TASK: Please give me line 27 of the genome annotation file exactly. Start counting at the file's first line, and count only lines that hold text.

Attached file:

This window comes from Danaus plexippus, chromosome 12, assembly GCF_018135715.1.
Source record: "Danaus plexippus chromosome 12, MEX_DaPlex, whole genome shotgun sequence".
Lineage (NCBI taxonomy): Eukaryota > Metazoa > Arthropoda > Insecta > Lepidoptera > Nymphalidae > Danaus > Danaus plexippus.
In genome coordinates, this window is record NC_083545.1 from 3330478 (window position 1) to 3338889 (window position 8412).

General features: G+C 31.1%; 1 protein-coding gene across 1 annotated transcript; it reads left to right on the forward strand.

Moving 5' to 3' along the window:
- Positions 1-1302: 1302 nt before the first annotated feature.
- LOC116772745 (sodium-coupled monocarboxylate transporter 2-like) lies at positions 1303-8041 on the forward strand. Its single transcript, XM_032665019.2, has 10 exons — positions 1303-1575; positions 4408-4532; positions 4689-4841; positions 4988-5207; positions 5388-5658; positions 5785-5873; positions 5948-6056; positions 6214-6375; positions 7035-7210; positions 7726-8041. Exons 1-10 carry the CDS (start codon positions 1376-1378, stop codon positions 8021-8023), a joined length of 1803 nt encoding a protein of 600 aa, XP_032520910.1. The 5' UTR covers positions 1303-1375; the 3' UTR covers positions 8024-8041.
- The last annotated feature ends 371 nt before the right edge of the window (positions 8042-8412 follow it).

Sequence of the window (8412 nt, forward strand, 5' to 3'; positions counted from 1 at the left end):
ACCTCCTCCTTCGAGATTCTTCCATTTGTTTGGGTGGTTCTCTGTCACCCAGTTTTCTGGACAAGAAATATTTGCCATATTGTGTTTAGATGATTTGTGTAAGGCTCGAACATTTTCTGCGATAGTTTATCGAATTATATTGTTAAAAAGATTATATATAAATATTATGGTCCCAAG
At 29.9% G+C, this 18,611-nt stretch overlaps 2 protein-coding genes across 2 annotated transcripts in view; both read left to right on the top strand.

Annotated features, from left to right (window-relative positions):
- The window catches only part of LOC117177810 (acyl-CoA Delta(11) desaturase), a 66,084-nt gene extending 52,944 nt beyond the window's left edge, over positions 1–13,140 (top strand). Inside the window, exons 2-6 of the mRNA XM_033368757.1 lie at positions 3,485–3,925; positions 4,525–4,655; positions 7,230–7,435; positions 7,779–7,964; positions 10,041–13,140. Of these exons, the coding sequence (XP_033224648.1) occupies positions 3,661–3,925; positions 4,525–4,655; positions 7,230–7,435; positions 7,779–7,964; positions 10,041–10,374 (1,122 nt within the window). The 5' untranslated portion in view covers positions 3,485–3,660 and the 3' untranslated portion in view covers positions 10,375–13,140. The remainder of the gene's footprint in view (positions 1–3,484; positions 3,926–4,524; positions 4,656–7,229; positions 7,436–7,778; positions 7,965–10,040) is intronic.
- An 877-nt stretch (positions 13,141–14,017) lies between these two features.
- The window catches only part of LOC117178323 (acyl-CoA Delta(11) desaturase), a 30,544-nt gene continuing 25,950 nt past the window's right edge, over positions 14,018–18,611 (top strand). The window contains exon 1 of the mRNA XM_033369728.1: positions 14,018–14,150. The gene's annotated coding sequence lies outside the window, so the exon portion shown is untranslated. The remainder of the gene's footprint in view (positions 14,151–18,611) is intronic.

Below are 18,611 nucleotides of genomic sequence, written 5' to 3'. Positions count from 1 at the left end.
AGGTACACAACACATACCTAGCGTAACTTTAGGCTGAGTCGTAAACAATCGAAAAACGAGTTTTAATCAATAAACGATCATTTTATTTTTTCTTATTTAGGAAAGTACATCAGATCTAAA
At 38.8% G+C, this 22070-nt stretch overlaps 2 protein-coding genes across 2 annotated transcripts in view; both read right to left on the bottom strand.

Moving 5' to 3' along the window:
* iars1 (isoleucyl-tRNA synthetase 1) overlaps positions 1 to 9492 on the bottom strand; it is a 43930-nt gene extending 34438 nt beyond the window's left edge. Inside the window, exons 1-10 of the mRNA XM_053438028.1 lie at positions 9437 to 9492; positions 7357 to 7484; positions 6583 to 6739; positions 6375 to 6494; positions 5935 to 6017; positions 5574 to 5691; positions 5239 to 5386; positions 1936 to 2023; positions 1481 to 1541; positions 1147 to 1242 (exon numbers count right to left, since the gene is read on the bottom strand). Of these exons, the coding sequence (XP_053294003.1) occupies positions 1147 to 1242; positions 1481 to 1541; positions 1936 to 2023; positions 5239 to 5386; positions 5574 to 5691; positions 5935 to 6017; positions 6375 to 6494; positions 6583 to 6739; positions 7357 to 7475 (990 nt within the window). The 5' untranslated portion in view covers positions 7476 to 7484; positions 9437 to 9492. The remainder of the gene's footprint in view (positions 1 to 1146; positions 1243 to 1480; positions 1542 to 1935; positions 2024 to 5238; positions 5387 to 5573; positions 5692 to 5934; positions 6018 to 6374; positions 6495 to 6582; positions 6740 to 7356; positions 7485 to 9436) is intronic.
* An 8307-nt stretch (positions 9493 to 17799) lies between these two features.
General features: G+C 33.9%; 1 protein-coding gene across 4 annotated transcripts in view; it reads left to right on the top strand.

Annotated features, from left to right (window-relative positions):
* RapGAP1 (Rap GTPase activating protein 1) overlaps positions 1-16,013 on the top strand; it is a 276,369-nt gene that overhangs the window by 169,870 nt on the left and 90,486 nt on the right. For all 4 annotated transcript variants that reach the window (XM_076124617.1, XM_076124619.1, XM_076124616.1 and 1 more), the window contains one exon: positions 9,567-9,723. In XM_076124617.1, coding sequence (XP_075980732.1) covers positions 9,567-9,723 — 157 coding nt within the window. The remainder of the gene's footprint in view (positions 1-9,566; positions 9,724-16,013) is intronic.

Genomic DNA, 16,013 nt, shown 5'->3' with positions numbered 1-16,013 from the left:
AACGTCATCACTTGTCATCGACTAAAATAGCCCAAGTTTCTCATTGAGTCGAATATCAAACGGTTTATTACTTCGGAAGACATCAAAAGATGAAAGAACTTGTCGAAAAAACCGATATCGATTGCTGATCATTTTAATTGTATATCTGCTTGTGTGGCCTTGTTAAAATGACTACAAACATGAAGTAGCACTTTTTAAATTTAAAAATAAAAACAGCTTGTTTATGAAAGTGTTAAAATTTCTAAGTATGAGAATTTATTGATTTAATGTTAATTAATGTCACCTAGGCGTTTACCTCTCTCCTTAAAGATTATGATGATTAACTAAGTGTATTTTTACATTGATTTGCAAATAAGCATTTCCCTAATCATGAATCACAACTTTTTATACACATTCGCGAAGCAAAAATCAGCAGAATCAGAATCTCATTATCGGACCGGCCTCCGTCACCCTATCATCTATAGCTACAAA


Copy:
AACGTCATCACTTGTCATCGACTAAAATAGCCCAAGTTTCTCATTGAGTCGAATATCAAACGGTTTATTACTTCGGAAGACATCAAAAGATGAAAGAACTTGTCGAAAAAACCGATATCGATTGCTGATCATTTTAATTGTATATCTGCTTGTGTGGCCTTGTTAAAATGACTACAAACATGAAGTAGCACTTTTTAAATTTAAAAATAAAAACAGCTTGTTTATGAAAGTGTTAAAATTTCTAAGTATGAGAATTTATTGATTTAATGTTAATTAATGTCACCTAGGCGTTTACCTCTCTCCTTAAAGATTATGATGATTAACTAAGTGTATTTTTACATTGATTTGCAAATAAGCATTTCCCTAATCATGAATCACAACTTTTTATACACATTCGCGAAGCAAAAATCAGCAGAATCAGAATCTCATTATCGGACCGGCCTCCGTCACCCTATCATCTATAGCTACAAA